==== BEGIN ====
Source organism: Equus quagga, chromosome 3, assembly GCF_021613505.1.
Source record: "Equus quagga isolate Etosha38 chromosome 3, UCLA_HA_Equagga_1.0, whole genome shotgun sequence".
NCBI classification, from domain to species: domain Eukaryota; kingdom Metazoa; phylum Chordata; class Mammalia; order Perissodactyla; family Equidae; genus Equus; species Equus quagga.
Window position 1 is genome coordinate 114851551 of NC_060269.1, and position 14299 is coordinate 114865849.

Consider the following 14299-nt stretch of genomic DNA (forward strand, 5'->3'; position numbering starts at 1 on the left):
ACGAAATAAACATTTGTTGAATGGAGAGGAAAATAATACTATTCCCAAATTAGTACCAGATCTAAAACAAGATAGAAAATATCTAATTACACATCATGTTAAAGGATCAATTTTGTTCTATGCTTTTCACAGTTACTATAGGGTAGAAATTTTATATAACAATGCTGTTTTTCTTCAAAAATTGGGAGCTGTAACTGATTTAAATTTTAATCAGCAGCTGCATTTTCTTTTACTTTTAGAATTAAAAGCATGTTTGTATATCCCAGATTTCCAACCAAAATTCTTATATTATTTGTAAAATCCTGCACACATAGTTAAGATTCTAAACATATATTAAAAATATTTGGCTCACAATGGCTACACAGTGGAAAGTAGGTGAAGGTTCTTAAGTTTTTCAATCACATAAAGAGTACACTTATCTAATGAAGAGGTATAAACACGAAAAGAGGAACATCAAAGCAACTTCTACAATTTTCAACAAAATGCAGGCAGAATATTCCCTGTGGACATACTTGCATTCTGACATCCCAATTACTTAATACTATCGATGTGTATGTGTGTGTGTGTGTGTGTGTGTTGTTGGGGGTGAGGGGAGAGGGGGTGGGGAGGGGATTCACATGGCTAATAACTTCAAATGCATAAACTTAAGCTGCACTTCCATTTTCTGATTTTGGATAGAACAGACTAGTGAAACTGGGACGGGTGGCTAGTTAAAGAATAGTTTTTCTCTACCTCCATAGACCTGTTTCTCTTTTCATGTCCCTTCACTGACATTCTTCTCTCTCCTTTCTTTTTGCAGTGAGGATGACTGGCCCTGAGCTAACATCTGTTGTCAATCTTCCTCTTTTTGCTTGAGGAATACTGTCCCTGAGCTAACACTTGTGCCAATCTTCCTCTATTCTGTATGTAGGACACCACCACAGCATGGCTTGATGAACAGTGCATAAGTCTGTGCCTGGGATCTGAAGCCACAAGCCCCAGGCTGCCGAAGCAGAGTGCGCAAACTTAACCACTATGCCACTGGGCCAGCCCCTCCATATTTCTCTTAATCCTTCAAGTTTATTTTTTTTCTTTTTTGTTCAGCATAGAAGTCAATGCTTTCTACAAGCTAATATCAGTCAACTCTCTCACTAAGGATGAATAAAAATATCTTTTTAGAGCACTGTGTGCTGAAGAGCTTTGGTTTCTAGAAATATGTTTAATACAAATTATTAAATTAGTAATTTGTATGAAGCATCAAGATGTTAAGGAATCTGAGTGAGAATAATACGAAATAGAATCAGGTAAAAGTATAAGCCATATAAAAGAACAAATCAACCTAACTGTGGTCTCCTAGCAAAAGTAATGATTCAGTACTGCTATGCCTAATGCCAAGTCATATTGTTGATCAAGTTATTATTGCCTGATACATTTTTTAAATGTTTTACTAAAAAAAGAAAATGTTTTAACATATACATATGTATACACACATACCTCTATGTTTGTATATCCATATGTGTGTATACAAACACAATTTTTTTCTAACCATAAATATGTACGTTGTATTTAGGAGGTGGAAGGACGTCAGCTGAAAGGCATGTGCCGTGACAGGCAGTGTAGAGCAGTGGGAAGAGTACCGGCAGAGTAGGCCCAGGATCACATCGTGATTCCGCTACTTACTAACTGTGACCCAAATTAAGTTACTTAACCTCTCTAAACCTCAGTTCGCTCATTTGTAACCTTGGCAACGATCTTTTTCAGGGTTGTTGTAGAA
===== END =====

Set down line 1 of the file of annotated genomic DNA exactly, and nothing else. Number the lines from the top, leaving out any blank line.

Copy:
Source organism: Equus quagga, chromosome 3, assembly GCF_021613505.1.